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DC Machines and Controls

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Construction of a DC Motor

• Frame
• Shaft
• Bearings
• Main Field Windings (Stator)
• Armature (Rotor)
• Commutator
• Brush Assembly




Types of Motors

The types of motors are series, shunt, compound, permanent magnet (or electromagnet). Here is a brief description of each:

Series - In a series motor, the field is connected in series with the armature windings.


Shunt - In a shunt motor, the field is connected in parallel with the armature windings.


Compound - In a compound motor, a field is connected in series with the armature, and they have a separately excited shunt field.


Permanent Magnet - In a permanent magnet motor, a magnet is used to supply field flux. It is also the only motor that you can change line polarity to change the direction of the armature.


Nameplate on a Motor

The following specifications are generally indicated on the nameplate:

• Manufacturer’s type and frame designation
• Horsepower at base speed
• Maximum ambient temperature
• Insulation class
• Base speed at rated load
• Rated armature voltage
• Rated field voltage
• Armature rated load current
• Winding type (shunt, series, compound,permanent magnet)
• Enclosure




Horsepower

The horsepower rating of a motor refers to the horsepower at base speed.



Winding


The type of field winding is also listed on the nameplate. See below for an example for each common motor.




Insulation Class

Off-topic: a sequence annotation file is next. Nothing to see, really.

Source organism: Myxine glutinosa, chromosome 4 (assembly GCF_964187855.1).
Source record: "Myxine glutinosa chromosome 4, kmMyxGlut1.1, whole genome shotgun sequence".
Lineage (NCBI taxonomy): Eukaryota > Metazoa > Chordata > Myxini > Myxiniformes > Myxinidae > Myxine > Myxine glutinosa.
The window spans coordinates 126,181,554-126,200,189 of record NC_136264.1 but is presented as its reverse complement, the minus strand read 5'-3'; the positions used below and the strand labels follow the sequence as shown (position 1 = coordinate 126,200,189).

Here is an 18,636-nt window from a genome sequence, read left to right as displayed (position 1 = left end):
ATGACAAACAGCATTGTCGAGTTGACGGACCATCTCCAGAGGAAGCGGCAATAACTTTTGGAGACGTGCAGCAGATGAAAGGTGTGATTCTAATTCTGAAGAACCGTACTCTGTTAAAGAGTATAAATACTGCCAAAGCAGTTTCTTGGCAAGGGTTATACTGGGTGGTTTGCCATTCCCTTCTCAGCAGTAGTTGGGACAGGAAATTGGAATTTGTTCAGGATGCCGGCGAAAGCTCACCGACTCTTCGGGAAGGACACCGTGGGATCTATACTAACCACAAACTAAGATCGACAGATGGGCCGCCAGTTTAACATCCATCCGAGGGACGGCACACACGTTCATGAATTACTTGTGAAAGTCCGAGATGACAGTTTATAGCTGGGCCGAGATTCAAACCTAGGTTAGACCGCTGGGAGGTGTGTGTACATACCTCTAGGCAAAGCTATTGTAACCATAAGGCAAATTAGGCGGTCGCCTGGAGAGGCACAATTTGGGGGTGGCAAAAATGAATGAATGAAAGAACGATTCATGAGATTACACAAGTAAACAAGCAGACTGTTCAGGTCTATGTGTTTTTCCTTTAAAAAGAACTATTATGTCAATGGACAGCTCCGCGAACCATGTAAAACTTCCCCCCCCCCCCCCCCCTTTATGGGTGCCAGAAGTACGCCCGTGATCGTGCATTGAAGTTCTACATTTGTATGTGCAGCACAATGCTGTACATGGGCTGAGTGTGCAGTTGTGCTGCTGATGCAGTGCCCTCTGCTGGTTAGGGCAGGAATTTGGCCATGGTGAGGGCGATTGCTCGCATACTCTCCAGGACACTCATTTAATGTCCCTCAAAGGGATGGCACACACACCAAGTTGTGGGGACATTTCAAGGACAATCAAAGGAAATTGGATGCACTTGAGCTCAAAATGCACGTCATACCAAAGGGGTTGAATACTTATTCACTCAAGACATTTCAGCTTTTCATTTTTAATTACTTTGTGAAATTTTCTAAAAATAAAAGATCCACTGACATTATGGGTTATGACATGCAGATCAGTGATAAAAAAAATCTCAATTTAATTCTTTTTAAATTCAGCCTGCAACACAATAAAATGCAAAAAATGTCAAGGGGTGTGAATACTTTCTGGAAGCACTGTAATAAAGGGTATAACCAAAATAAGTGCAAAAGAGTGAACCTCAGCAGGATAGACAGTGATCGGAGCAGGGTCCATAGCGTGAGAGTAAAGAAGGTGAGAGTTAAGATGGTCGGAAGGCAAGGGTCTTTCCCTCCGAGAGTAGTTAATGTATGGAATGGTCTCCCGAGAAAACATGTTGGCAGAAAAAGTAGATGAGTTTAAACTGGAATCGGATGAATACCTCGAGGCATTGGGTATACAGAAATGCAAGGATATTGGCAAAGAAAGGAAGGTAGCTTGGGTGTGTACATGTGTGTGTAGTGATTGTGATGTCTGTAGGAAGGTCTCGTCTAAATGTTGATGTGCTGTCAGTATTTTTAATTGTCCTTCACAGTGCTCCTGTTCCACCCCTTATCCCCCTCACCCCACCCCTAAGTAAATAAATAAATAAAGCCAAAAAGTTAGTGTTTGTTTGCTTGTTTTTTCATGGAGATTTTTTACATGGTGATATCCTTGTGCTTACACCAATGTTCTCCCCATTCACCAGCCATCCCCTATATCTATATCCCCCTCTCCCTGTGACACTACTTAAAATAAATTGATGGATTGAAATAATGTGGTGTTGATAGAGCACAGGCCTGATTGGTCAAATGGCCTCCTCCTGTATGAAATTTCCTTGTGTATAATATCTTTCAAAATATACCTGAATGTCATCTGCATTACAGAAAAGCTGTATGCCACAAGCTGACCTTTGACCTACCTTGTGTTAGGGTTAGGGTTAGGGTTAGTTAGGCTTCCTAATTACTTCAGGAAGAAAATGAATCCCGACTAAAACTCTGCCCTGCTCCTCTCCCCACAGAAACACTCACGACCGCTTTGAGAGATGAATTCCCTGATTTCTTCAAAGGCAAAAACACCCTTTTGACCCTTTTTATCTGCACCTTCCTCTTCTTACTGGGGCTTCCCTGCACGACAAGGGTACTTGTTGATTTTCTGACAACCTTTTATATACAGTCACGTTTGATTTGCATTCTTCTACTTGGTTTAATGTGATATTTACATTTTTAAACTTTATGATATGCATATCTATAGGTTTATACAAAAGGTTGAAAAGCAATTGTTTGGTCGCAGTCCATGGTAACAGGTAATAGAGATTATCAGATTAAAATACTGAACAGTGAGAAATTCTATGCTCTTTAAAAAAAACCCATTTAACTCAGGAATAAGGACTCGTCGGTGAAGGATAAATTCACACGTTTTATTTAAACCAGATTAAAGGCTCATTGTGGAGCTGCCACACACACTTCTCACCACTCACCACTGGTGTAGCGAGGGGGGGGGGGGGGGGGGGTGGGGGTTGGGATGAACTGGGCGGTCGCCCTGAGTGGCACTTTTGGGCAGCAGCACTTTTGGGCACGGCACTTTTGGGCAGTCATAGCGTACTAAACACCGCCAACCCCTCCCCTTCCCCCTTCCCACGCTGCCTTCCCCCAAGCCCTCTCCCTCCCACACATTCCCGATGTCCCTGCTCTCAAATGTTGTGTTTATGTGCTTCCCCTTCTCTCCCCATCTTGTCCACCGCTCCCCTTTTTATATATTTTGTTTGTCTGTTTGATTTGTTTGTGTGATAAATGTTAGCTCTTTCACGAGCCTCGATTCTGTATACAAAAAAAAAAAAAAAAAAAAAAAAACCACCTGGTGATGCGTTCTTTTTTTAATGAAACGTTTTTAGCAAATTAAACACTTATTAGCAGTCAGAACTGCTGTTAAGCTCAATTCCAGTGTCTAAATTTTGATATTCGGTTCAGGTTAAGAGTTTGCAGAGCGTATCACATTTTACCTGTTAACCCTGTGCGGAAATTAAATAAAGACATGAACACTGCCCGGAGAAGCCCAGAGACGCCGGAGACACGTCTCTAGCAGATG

The National Electrical Manufacturers Association (NEMA) insulation classes are A, B, F, and H.
The NEMA standardized air temperature is 40°C. An example would be if a motor with Class F insulation has a maximum temperature rise of 105°C. Add the 40°C ambient, which gives a maximum winding temperature of 145°C.


Anything past the 145°C is called the motor's hot spot. For each 10°C temperature increment above the 145°C (as an example), the life expectancy of the motor will be cut in half.


Armature Voltage

The following armature voltage equation demonstrates the various principles of a DC motor. This equation can be used to demonstrate how armature voltage, CEMF, torque, and motor speed interact.

Va = (KtΦn) + (IaRa)
Where:
Va = Applied Armature Voltage
Kt = Motor Design Constants
Φ = Shunt Field Flux
n = Armature Speed
Ia = Armature Current
Ra = Armature Resistance

CEMF

Rotation of the armature through the shunt field, induces a voltage in the armature (Ea) that is in opposition to the armature voltage (Va). This is counter electromotive force (CEMF).
CEMF is dependent on armature speed (n) and shunt field (Φ) strength. An increase in armature speed (n) or an increase of shunt field (Φ) strength will cause an increase in CEMF (Ea). Ea = KtΦn or Ea = Va - (IaRa)